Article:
Talk:Surveillance (Playmakers 03)
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So this mostly worked okay, I think, but with a couple of problems:We didn't really defeat the "one person grabs the camera and runs with it" effect - Rachel Millward suggested that a five-minute discussion period for planning would help with this. The traitors felt quite isolated - we need some sort of mechanism for them to identify each other. I agree that a Werewolf-style "red team, open your eyes" would probably cause problems - stopping 45 people from cheating is a challenge. But maybe we could take the mechanic from Night of the Vampire, where people get numbered cards, the traitors are, say, 3 and 6, and the traitor cards say "Number 6 is the other traitor" or "Number 3 is the other traitor". Everyone counts off so the traitors identify each other - and people's tone of voice and movements give a reason for suspicion and paranoia, which is always nice. --Holly (talk) 2009-05-14 13:07:14
It seems like a potential problem with this game is that one person takes control of moving the camera around and leaves the rest of their team with little to do. This wasn't my experience when I played it at the ICA, but some players mentioned it happened at Sandpit #11.
A possible fix would be to issue each team with one real camera/tripod, and one or more dummies. So each team would naturally divide between a small group controlling the real camera, and one or more groups trying to confuse the other teams by acting like their dummy is a real camera. In addition, a clever team would swap ownership of the dummy and real cameras.
To make it possible to distinguish the dummies and the real cameras on film, Holly suggested fitting blinking IR lights to the dummies. Of course, the players would be able to see the lights through the camera viewfinders and spot the dummy, but they would have to spend time orienting the camera, or possibly chasing a dummy that they spotted going round a corner, and so on. --benhenley (talk) 2009-05-22 12:15:29
Can we solve this by having more roles? If the tripod's heavy enough, it'll take two people to carry it (+grunt). Then we add an external microphone on a boom (+sound guy), which means cables, so we need someone to prevent tangles (+grip?). Then we give double-points for footage that has a reporter in near-field narrating what we're seeing (+reporter, possibly +writer and +autocue-guy). Perhaps we give clues as the game progresses about where items or teams are, over CB or mobile (+comms officer). Am I making this too complicated? --gwyn (talk) 2009-05-22 13:34:26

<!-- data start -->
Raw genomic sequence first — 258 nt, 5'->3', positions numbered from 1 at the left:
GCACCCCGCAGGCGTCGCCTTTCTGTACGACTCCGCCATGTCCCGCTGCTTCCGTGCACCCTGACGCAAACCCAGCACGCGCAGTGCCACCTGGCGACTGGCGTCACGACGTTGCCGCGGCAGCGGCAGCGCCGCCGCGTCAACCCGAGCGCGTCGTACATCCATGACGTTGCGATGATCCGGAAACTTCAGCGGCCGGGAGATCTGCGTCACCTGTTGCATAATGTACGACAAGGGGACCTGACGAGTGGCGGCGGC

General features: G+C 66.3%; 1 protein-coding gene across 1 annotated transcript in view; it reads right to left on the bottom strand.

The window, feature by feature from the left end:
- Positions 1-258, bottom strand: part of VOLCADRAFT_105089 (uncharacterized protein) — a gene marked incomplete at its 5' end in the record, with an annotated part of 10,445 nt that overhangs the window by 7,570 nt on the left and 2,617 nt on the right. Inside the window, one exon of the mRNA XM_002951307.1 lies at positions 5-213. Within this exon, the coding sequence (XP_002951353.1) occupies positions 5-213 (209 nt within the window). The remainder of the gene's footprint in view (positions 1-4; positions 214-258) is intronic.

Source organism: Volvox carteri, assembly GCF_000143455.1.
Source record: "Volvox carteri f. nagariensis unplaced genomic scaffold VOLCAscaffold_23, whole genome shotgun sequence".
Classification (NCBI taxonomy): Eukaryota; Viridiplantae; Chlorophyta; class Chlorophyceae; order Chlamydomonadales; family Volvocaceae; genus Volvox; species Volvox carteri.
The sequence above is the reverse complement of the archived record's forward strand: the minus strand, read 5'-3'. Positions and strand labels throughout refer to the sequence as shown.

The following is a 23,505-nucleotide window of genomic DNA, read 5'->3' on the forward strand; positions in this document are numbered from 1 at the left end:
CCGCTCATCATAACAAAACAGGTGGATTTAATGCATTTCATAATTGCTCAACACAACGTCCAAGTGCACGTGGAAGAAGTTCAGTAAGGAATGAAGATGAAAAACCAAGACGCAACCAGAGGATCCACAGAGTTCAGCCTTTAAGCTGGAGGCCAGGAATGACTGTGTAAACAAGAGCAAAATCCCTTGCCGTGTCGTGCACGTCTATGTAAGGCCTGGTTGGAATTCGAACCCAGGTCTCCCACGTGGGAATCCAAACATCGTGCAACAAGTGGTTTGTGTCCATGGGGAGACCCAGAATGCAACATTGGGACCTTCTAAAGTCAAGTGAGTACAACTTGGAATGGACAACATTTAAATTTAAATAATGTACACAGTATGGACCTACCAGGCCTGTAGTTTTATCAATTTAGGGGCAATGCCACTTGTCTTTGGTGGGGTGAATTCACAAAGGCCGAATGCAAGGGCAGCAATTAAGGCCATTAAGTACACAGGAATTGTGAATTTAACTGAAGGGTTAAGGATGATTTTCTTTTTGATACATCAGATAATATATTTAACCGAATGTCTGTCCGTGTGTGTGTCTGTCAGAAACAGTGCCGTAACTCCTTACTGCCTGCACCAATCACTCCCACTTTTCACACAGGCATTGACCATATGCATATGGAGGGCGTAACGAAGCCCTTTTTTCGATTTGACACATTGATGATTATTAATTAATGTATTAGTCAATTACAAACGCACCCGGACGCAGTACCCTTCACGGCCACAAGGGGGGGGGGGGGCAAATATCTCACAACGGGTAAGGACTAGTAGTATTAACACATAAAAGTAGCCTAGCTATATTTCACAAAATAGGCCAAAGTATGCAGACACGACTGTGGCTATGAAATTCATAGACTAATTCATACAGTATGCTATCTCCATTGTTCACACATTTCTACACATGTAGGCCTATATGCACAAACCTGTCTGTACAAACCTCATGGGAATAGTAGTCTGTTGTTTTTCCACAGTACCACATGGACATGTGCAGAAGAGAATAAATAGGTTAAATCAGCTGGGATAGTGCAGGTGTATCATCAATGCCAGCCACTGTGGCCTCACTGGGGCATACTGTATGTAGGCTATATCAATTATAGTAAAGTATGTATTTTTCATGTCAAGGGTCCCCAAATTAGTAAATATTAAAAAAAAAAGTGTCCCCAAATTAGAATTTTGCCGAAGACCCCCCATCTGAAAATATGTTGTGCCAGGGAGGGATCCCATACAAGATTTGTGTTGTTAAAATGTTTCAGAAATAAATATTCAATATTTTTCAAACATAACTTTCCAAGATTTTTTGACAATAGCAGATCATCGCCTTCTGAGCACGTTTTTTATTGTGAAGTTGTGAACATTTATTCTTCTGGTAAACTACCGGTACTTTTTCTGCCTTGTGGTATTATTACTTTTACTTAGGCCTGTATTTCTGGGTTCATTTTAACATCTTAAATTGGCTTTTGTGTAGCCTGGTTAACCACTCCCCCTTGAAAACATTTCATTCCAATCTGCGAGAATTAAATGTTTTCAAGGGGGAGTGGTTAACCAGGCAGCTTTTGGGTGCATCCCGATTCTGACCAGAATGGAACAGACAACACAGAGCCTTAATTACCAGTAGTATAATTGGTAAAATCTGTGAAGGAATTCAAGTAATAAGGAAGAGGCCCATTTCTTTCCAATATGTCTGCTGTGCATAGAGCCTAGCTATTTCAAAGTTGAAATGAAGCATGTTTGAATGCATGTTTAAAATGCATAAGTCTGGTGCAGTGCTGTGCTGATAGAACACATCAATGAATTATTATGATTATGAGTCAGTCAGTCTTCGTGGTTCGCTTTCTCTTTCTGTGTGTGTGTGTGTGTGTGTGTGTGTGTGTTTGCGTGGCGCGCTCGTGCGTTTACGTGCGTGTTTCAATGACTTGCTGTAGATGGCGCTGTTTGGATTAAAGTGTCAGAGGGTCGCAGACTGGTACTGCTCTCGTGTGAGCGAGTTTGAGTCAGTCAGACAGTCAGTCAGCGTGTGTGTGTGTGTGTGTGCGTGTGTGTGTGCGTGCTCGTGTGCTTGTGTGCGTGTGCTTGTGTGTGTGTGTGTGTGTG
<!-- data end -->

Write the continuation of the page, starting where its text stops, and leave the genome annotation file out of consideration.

Feedback requested - new game ruleset for Playmakers follows:
I have been round Soho today, I think that having 12 people round a tripod on Soho Streets is going to be really impossible. It's too crowded, too many cars, too difficult to do anything really without getting on (possibly quite drunk or a policeman) people's nerves.
Have been trying to think of a game that addresses this...
Tripods have a a large stick that goes up from tripod, with an A4 ring binder in plain paper horizontally attached to the top. The ring binder type thing has large numbers written on it in ascending order 0 - 50.
Tripod holders can only move at WALKING PACE with STEADY HANDS. Any fast movement of tripod or jiggly footage results in DISQUALIFICATION.
The three tripods, with one player carrying them, start in Soho Square.
All the other players start in Golden Square.
The usual rules about filming opposing players and tripods apply.
When a player finds his team's tripod, he takes over the filming and the 'score' displayed on the A4 binder goes up by 1.
Tripods with a higher score than opposing tripods are immune to filming. Players leaving the tripod become vulnerable to filming. Tied scores can film one another
Players must exit the vicinity of the tripod once they have replaced.
Tripods can film the following objects for points: (3 seconds static filming to score)
Surveillance cameras Space Invaders Blue Plaques Red Phone Booths
Players not in charge of the tripod can move as quickly as they like, bearing in mind that safety in Soho, with crowded pavements and busy roads, is at a premium. --Alex Fleetwood (talk) 2009-05-31 20:14:38